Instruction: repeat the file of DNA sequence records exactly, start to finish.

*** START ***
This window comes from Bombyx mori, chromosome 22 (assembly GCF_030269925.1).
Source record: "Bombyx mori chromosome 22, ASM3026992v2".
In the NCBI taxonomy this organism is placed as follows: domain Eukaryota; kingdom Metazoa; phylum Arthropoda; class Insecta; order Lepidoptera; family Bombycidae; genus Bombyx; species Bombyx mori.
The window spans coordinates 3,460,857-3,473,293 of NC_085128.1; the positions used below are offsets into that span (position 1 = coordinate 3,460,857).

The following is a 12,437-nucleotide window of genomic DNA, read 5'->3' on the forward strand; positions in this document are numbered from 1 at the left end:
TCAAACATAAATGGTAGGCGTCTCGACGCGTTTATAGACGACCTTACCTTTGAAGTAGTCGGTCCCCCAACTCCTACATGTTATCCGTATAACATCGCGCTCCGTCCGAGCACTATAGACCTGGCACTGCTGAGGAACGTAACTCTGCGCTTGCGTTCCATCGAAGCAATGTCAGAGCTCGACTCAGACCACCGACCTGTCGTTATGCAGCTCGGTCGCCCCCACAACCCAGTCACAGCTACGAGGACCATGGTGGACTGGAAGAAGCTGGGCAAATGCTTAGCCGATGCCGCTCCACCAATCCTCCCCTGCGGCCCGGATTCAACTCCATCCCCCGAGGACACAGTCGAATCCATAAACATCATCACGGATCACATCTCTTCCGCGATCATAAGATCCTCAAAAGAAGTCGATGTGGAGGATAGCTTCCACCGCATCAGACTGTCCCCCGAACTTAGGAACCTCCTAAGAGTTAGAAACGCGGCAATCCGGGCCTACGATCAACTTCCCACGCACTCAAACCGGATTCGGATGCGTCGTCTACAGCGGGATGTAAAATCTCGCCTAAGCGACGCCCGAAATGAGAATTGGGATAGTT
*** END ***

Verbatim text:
This window comes from Bombyx mori, chromosome 22 (assembly GCF_030269925.1).
Source record: "Bombyx mori chromosome 22, ASM3026992v2".
In the NCBI taxonomy this organism is placed as follows: domain Eukaryota; kingdom Metazoa; phylum Arthropoda; class Insecta; order Lepidoptera; family Bombycidae; genus Bombyx; species Bombyx mori.
The window spans coordinates 3,460,857-3,473,293 of NC_085128.1; the positions used below are offsets into that span (position 1 = coordinate 3,460,857).

The following is a 12,437-nucleotide window of genomic DNA, read 5'->3' on the forward strand; positions in this document are numbered from 1 at the left end:
TCAAACATAAATGGTAGGCGTCTCGACGCGTTTATAGACGACCTTACCTTTGAAGTAGTCGGTCCCCCAACTCCTACATGTTATCCGTATAACATCGCGCTCCGTCCGAGCACTATAGACCTGGCACTGCTGAGGAACGTAACTCTGCGCTTGCGTTCCATCGAAGCAATGTCAGAGCTCGACTCAGACCACCGACCTGTCGTTATGCAGCTCGGTCGCCCCCACAACCCAGTCACAGCTACGAGGACCATGGTGGACTGGAAGAAGCTGGGCAAATGCTTAGCCGATGCCGCTCCACCAATCCTCCCCTGCGGCCCGGATTCAACTCCATCCCCCGAGGACACAGTCGAATCCATAAACATCATCACGGATCACATCTCTTCCGCGATCATAAGATCCTCAAAAGAAGTCGATGTGGAGGATAGCTTCCACCGCATCAGACTGTCCCCCGAACTTAGGAACCTCCTAAGAGTTAGAAACGCGGCAATCCGGGCCTACGATCAACTTCCCACGCACTCAAACCGGATTCGGATGCGTCGTCTACAGCGGGATGTAAAATCTCGCCTAAGCGACGCCCGAAATGAGAATTGGGATAGTT